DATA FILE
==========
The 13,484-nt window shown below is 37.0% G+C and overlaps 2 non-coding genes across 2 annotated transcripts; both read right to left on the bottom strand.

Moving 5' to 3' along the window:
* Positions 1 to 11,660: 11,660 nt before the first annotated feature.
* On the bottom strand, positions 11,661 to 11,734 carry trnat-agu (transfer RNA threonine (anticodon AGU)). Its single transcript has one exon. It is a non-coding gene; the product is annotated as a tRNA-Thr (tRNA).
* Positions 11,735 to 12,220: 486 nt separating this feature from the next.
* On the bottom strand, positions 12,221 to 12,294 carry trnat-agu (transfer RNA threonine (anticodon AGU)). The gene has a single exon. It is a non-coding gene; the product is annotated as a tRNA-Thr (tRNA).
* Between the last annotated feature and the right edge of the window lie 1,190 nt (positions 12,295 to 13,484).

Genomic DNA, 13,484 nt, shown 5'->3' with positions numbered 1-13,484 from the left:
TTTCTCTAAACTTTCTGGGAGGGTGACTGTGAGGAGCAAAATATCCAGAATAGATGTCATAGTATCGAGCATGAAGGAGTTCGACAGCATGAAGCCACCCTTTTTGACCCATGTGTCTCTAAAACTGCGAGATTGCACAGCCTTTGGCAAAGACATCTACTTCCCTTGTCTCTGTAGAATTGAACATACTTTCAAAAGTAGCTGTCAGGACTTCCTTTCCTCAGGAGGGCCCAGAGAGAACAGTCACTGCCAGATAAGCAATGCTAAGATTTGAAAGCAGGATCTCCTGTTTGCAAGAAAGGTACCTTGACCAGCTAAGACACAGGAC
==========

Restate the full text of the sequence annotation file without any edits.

The 13,484-nt window shown below is 37.0% G+C and overlaps 2 non-coding genes across 2 annotated transcripts; both read right to left on the bottom strand.

Moving 5' to 3' along the window:
* Positions 1 to 11,660: 11,660 nt before the first annotated feature.
* On the bottom strand, positions 11,661 to 11,734 carry trnat-agu (transfer RNA threonine (anticodon AGU)). Its single transcript has one exon. It is a non-coding gene; the product is annotated as a tRNA-Thr (tRNA).
* Positions 11,735 to 12,220: 486 nt separating this feature from the next.
* On the bottom strand, positions 12,221 to 12,294 carry trnat-agu (transfer RNA threonine (anticodon AGU)). The gene has a single exon. It is a non-coding gene; the product is annotated as a tRNA-Thr (tRNA).
* Between the last annotated feature and the right edge of the window lie 1,190 nt (positions 12,295 to 13,484).

Genomic DNA, 13,484 nt, shown 5'->3' with positions numbered 1-13,484 from the left:
TTTCTCTAAACTTTCTGGGAGGGTGACTGTGAGGAGCAAAATATCCAGAATAGATGTCATAGTATCGAGCATGAAGGAGTTCGACAGCATGAAGCCACCCTTTTTGACCCATGTGTCTCTAAAACTGCGAGATTGCACAGCCTTTGGCAAAGACATCTACTTCCCTTGTCTCTGTAGAATTGAACATACTTTCAAAAGTAGCTGTCAGGACTTCCTTTCCTCAGGAGGGCCCAGAGAGAACAGTCACTGCCAGATAAGCAATGCTAAGATTTGAAAGCAGGATCTCCTGTTTGCAAGAAAGGTACCTTGACCAGCTAAGACACAGGAC